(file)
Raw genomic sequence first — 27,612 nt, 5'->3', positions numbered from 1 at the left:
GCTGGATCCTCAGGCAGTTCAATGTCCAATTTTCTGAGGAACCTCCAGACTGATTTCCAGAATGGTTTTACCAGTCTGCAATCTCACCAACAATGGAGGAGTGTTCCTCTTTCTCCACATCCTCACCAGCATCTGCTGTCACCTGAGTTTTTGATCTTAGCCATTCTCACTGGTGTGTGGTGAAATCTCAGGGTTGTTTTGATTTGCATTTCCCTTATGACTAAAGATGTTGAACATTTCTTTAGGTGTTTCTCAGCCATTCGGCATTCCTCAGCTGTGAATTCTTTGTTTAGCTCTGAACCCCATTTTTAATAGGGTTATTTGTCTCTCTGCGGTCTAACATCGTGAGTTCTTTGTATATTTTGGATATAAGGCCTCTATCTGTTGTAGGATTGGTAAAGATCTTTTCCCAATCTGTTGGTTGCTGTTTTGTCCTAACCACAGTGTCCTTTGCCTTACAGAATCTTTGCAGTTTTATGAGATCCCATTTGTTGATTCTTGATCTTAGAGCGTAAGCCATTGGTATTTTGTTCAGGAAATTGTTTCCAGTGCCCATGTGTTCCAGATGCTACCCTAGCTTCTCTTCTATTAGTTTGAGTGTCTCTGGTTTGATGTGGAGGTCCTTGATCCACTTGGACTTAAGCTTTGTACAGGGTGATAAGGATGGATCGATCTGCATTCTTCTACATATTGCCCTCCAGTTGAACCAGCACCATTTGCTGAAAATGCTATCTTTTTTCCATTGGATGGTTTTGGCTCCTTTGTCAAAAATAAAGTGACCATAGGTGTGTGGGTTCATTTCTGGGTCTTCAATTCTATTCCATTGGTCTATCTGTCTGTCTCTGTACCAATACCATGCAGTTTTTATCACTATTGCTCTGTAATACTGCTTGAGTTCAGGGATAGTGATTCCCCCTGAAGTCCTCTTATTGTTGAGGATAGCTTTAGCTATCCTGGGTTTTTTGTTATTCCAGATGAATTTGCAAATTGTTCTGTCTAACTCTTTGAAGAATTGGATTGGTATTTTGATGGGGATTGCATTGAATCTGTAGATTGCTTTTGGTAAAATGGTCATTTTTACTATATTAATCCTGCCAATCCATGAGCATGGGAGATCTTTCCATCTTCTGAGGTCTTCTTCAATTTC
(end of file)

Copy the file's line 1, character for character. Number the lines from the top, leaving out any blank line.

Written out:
Raw genomic sequence first — 27,612 nt, 5'->3', positions numbered from 1 at the left: